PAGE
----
ethics in science and technology
Who are we?Edinethics Ltd. is a Scottish Registered Company 323601, based in Edinburgh
Managing Director is Dr Donald Bruce BSc, PhD (Chem), DipTh, PhD (Theol), FRSA
Company Secretary : Dr Ann Bruce, PhD, BSc, MSc
Summary : Dr Donald Bruce is managing director of the ethics consultancy Edinethics Ltd. incorporated in May 2007. He holds doctorates in chemistry and theology. From 1976-92 he worked in nuclear energy research, safety and risk regulation, and Government energy policy. From 1992-2007 he was Director of the Church of Scotland's Society, Religion and Technology Project (SRT), pioneering the examination of ethical and societal issues in emerging technologies, notably on GM crops and animals, cloning and stem cells, and nanotechnologies. His work is currently in four main fields : in animal ethics issues as a member of the UK Animals in Science Committee; on the ethics of genome editing; on ethical investments, and on developing Democs card games for enabling publics to engage with current issues in science and technology. He has also worked on the ethics of technological risk, gene patenting, sustainable development and climate policy. He has been a regular speaker, writer and broadcaster on bioethics nationally and internationally.
Ann Bruce is the Company Secretary, and has a BSc in agriculture, an MSc in animal genetics and a PhD in social science (on the role of values and interests in genetic disputes), as well as a diploma in administration and information management. She is a Senior Lecturer in the Science, Technology and Innovation Studies unit in the School of Social and Political Sciences of the University of Edinburgh. She is currently researching the resilience of upland livestock farming, in emerging animal technologies and agricultural innovation and knowledge transfer from academic environmental research to commercial companies. She previously worked for many years in pig breeding and genetics development in industry, and was Scientific Administrator at Roslin Institute from 2003-08. She and Donald have collaborated on a number of projects including the Engineering Genesis study (which they co-edited) and Democs games.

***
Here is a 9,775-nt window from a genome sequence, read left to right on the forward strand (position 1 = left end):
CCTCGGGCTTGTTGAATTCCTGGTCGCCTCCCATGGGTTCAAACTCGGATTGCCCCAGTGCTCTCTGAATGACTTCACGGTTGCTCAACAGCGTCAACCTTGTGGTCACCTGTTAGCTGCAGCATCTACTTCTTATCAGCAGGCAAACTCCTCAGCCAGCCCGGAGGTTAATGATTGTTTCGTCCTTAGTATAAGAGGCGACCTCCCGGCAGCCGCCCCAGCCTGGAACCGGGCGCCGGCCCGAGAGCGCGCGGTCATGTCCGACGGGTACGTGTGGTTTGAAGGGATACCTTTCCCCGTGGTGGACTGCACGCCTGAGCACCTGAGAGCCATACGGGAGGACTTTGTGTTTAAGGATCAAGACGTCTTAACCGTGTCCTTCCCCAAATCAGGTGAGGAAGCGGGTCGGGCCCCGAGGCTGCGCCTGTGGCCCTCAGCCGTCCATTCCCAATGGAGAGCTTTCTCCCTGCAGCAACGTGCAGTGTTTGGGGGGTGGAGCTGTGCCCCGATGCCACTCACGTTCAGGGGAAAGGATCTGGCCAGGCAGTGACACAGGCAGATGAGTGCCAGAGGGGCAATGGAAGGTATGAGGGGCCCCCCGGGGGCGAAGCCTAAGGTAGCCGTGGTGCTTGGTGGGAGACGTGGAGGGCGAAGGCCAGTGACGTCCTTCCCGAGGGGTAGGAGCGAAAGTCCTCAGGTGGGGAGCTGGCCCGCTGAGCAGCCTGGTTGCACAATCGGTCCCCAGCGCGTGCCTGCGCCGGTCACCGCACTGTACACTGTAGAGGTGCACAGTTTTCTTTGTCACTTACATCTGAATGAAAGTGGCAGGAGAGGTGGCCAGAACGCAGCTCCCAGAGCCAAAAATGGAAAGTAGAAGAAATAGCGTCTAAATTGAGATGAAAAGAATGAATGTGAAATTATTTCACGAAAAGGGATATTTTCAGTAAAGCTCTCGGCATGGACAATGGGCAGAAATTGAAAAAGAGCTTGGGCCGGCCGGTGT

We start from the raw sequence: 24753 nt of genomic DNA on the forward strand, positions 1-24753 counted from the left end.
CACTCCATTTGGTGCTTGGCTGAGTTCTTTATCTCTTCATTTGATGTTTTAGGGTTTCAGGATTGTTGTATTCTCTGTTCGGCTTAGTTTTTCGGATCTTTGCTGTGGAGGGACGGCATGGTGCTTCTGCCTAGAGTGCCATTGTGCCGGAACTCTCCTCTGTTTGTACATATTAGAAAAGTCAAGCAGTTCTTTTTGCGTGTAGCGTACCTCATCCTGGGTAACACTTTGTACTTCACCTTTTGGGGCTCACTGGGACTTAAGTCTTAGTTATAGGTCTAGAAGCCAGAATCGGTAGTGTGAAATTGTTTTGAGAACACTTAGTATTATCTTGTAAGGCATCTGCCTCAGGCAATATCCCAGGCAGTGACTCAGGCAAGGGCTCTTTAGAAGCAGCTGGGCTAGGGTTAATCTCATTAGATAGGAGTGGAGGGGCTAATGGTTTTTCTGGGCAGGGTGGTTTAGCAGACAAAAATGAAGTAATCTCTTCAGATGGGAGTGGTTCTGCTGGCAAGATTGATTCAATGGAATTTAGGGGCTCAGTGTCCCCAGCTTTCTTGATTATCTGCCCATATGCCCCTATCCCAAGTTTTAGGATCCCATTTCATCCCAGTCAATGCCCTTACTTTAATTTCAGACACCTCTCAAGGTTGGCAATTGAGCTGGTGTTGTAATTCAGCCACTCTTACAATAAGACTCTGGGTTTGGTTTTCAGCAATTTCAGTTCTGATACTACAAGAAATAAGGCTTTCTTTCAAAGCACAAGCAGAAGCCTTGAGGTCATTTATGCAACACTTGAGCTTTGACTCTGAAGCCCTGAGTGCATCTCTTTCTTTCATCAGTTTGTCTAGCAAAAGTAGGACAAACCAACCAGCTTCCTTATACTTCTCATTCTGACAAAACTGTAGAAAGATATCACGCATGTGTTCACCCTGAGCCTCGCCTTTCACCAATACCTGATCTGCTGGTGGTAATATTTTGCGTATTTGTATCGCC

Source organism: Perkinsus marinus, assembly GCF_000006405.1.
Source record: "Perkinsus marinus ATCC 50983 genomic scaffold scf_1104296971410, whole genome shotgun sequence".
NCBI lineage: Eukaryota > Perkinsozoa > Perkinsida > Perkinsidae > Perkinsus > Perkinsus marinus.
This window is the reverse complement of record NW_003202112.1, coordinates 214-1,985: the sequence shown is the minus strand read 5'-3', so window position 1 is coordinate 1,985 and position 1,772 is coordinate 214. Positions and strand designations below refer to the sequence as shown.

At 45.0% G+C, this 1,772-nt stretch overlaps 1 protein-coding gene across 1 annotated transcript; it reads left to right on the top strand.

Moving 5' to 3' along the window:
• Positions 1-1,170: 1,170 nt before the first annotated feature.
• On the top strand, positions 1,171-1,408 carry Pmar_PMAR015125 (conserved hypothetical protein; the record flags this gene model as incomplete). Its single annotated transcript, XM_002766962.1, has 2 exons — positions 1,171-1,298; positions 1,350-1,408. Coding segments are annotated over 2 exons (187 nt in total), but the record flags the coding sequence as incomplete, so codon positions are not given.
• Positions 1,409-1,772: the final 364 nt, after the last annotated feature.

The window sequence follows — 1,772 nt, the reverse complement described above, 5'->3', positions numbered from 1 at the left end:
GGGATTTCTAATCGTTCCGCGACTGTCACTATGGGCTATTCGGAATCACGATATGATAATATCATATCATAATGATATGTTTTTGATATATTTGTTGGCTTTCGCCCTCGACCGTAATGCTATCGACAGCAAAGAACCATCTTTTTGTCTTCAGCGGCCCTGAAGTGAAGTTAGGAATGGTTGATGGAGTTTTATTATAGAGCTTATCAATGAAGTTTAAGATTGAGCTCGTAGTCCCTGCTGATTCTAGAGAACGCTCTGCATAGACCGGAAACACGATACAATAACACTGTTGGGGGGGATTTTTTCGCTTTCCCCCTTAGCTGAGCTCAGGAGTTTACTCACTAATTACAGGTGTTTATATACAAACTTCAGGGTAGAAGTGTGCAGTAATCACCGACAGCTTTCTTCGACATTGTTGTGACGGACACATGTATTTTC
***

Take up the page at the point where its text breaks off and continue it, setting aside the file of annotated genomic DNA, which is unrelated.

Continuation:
Nanotechnology : Since 2003 Dr Bruce has worked extensively on nano- and converging technology issues, in many EC and UK contexts. He was a member of the ground-breaking Ethical Legal and Social Aspects board of the EC FP6 Nano2Life European Network of Excellence 2004-08, for which he wrote the first scoping paper on ethical and social issues of nanobiotechnology, and was involved in various initiatives to promote dialogue with scientists in the programme. He was a partner in the FP6 EC NanoBioRAISE science
and society programme, 2005-08, in which he ran an expert working group on human enhancement, and created a nanobiotechnology Democs game for public engagement. He is a partner in a new 3-year FP7 programme ETHENTECH on public engagement and ethical/social issues on human implants which began in 1 July 2009. He is a member of the advisory board of the Institute of Nanotechnology and gave its annual Albert Franks lecture at the Royal Society in 2007. He was a member of the Nanotechnology Engagement Group assessment
of UK public engagement activities on nanotechnologies. He is a member of the DEFRA nanotechnology stakeholder forum. He has been a consultant for the UK code of practice nanotechnology and a respondent on its EC equivalent. He created the ethics section of the Nano&Me website for public engagement on nanotechnologies.
Stem cells : Through his involvement with leading researchers in cloning at Roslin and then in stem cells, he played signficant roles in the development of ethical thinking and regulation in both these fields in the UK and Europe. He has continued to study new and emerging aspects of this rapidly changing field. He is currently responsible for ethical assessment in the EC FP7 ESNATS project (Embryonic Stem cell-based Novel Alternative Testing Strategies) on the use of human embryonic stem cells to test pharmaceuticals for toxicity and as alternatives to animal testing, which raises several searching new ethical issues.